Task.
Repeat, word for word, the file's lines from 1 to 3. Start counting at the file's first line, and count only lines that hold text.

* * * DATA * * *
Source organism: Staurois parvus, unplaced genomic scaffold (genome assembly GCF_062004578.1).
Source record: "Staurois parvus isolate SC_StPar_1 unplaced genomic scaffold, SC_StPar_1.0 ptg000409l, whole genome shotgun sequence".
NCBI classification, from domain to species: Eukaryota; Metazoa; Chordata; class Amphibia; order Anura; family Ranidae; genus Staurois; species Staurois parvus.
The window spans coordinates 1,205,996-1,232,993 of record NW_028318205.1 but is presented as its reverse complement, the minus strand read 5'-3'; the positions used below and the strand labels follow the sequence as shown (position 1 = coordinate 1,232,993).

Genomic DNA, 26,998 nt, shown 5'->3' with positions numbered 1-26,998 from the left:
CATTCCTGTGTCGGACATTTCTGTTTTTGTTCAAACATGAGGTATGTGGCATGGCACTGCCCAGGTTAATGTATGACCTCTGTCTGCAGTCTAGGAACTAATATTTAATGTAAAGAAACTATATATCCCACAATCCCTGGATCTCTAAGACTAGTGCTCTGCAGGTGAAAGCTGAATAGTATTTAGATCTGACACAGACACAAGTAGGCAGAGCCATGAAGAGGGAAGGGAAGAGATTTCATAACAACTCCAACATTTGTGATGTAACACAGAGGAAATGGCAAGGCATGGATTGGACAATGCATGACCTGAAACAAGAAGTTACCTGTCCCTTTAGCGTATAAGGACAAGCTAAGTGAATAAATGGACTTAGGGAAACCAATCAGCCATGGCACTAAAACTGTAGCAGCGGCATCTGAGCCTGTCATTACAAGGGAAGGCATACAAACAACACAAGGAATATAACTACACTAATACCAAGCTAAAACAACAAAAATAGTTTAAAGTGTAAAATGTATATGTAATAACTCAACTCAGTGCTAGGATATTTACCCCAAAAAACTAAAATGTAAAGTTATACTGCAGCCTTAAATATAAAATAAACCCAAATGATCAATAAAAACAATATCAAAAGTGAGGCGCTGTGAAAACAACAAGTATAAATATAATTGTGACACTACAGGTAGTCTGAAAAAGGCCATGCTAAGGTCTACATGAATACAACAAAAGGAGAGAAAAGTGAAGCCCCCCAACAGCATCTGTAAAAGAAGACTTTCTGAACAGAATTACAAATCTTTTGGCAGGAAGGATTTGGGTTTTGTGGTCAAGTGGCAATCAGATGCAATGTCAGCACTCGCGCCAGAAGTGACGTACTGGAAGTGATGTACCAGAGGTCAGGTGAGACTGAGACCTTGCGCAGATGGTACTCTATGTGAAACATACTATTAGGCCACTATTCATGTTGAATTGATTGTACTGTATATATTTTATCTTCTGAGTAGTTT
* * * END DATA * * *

Source organism: Staurois parvus, unplaced genomic scaffold (genome assembly GCF_062004578.1).
Source record: "Staurois parvus isolate SC_StPar_1 unplaced genomic scaffold, SC_StPar_1.0 ptg000409l, whole genome shotgun sequence".
NCBI classification, from domain to species: Eukaryota; Metazoa; Chordata; class Amphibia; order Anura; family Ranidae; genus Staurois; species Staurois parvus.